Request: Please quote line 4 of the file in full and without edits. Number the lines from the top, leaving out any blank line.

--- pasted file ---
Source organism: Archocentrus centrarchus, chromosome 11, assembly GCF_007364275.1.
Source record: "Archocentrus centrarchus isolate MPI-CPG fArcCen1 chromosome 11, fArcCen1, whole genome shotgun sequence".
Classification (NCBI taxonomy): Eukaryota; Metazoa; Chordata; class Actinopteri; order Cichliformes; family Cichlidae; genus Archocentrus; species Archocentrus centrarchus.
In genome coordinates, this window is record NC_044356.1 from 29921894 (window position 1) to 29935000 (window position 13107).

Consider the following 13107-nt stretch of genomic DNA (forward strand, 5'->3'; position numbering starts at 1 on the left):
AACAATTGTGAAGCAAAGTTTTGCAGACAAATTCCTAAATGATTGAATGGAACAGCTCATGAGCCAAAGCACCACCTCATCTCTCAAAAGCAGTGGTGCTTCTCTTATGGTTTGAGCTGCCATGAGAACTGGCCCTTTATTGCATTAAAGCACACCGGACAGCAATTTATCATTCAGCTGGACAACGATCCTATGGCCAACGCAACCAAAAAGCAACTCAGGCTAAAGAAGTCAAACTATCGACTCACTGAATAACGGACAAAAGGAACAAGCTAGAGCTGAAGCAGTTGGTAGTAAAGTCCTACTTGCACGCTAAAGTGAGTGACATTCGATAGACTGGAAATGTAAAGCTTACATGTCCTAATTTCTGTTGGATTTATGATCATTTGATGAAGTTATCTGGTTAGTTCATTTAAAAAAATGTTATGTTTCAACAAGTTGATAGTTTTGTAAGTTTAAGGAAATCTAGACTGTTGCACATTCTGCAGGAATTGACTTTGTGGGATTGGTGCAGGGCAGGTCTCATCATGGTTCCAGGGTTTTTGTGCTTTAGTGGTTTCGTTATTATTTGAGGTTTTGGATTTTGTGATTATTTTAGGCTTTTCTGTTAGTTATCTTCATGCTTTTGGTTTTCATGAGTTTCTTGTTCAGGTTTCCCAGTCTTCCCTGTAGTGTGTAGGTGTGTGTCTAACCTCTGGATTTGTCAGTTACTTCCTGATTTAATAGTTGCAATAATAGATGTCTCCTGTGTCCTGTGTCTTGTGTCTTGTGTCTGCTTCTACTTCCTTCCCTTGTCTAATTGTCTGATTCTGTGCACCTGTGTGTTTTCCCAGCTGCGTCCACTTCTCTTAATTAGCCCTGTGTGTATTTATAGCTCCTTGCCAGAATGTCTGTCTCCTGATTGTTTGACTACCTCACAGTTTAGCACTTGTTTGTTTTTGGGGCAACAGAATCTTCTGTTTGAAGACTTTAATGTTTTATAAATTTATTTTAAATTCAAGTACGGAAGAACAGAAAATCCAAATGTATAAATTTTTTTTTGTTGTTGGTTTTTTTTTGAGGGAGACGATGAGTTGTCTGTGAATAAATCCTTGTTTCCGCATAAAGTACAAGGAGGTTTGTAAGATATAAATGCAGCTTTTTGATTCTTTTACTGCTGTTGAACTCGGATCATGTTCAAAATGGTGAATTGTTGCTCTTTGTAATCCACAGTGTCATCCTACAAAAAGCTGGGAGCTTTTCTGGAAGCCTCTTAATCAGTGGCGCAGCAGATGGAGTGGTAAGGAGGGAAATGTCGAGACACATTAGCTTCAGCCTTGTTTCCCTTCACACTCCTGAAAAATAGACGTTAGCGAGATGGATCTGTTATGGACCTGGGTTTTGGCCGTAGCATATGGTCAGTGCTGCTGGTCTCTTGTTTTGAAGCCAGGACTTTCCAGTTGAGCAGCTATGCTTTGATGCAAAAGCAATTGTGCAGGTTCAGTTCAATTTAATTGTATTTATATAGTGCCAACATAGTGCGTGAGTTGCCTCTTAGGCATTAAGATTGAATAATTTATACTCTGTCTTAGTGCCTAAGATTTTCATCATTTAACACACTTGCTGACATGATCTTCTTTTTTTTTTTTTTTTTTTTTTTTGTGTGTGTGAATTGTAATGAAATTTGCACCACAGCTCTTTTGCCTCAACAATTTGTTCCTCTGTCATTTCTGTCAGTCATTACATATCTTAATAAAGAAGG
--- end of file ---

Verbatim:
In genome coordinates, this window is record NC_044356.1 from 29921894 (window position 1) to 29935000 (window position 13107).